@MOHIT_SURYAWANSHI - Correct. The law is quite clear on it and there have been a number precedents, including by close fielders and indeed Roger Harper's famous and breath-taking run out of Graham Gooch as a bowler in the 1987 MCC Bicentenary match.

  • POSTED BY Mohit_Suryawanshi on | December 7, 2016, 7:37 GMT

    @MARTIN BRIGGS- I concur. Regardless whether the batsman tries to take a run or not, he can be run out at any time when the ball is LIVE and in play. This commences once the bowler delivers the ball and ends only when the ball is dead (which,as this article points out, is very ambiguous). There have been many instances of batsmen moving out of the crease while playing their strokes, and being run out by alert fielders. In these instances, there were no intentions of taking a run, only forward momentum propelling them out.

  • POSTED BY philipkaye on | December 7, 2016, 6:32 GMT

    Mark Waugh was most definitely out. He was clearly not in control and obviously rattled by the incident- Benaud was great but in this case completely deluded.

    Judge for yourself as this clip is available out there,

  • POSTED BY absalombeeps on | December 6, 2016, 23:09 GMT

    The Stokes incident is really about bowlers pretending to throw the ball to the wicketkeeper when they are really just being brutish and attempting to intimidate the striker. It is foolish and unnecessary. Can you imagine a fast bowler of old doing it? No, nor can I.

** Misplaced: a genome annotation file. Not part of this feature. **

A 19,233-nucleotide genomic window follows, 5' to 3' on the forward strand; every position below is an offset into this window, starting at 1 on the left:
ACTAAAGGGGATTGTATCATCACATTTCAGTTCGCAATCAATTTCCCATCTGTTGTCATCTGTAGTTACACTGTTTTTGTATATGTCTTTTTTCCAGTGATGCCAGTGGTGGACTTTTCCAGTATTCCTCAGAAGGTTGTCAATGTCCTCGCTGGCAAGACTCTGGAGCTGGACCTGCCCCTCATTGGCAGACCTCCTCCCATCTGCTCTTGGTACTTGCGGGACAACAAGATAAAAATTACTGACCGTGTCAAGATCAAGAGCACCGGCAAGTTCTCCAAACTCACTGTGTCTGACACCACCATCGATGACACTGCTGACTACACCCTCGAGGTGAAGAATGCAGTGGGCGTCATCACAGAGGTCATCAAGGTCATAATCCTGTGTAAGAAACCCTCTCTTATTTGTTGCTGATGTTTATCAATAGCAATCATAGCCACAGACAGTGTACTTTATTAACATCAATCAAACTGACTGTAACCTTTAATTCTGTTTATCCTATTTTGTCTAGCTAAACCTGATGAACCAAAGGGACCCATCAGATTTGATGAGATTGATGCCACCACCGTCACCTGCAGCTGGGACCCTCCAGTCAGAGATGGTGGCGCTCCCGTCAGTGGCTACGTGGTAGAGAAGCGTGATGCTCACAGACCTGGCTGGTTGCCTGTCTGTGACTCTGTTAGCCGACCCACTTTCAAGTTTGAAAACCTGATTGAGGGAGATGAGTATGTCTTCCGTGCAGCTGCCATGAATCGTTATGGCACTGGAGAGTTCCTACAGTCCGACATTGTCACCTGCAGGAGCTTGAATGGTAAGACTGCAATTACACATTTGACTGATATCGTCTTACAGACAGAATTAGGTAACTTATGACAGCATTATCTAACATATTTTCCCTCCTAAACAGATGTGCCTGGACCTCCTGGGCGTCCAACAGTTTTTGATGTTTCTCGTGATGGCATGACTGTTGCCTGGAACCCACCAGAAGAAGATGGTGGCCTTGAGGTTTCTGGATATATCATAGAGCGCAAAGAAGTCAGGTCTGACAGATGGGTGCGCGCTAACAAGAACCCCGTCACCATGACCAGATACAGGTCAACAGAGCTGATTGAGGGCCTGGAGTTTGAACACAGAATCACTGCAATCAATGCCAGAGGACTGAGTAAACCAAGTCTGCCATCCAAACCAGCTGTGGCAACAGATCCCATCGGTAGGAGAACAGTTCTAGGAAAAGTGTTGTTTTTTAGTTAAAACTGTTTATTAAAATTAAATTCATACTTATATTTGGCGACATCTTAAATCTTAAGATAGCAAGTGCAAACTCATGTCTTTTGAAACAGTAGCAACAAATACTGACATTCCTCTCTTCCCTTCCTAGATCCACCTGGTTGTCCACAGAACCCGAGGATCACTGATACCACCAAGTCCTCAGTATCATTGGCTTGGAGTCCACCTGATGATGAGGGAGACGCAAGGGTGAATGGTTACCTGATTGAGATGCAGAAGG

• POSTED BY Martin Briggs on | December 6, 2016, 20:05 GMT

    @DRJEZ ON - You mention "that a batsman can only be out if he's attempting a run", which is incorrect I'm afraid. A batsman can be run out irrespective of whether he's attempting a run or not and the law is clear on this (Law 38. 1 (b)). Ask Shane Thomson, who was run out by silly point in a Test match whilst maintaining a perfect forward defensive pose, slightly out of his crease, or anyone run out by short leg or any other close fielder whilst momentarily out of their crease and not attempting a run. The umpire in the Jones incident evidently didn't know the law relating to a batsman leaving the crease under the misapprehension that he is out (Law 27.7).

  • POSTED BY VisBal on | December 6, 2016, 14:52 GMT

    @HRolf: What you describe is the difference between an umpire and a referee, at least this is how it was drilled into me several moons ago. The referee is a strict arbiter of the rules, while the umpire exists to ensure that the game is played within the rules and Spirit. In a sense, the umpire's role is ensuring that the temas have an amicable game (even if some rules are subordinated to Spirit in the process).

  • POSTED BY VisBal on | December 6, 2016, 14:47 GMT

    @BigFrank: "When is the ball dead? When the umpire says so - no ambiguity there. "

    Except the umpire does not call "Ball" like he calls "Over" or "Stumps". Even these are not always called verbally. The ambiguity comes from the "understanding" of when the ball is dead, and gamesmanship generally means that we can have differing understandings depending on how the events play out.

  • POSTED BY dejfrith on | December 6, 2016, 12:08 GMT

    The Stokes incident was badly handled by the umpires, especially the one "upstairs". It was obvious that the batsman reacted instinctively as he perceived a ferocious throw coming his way. It was normal behaviour to try to protect himself. It was anything but a deliberate attempt to intercept the throw. That decision was almost as appalling as the one that ended Dean Jones's innings years earlier. Pity there's such a serious dearth of reliable umpires.

  • POSTED BY DrJez on | December 6, 2016, 10:01 GMT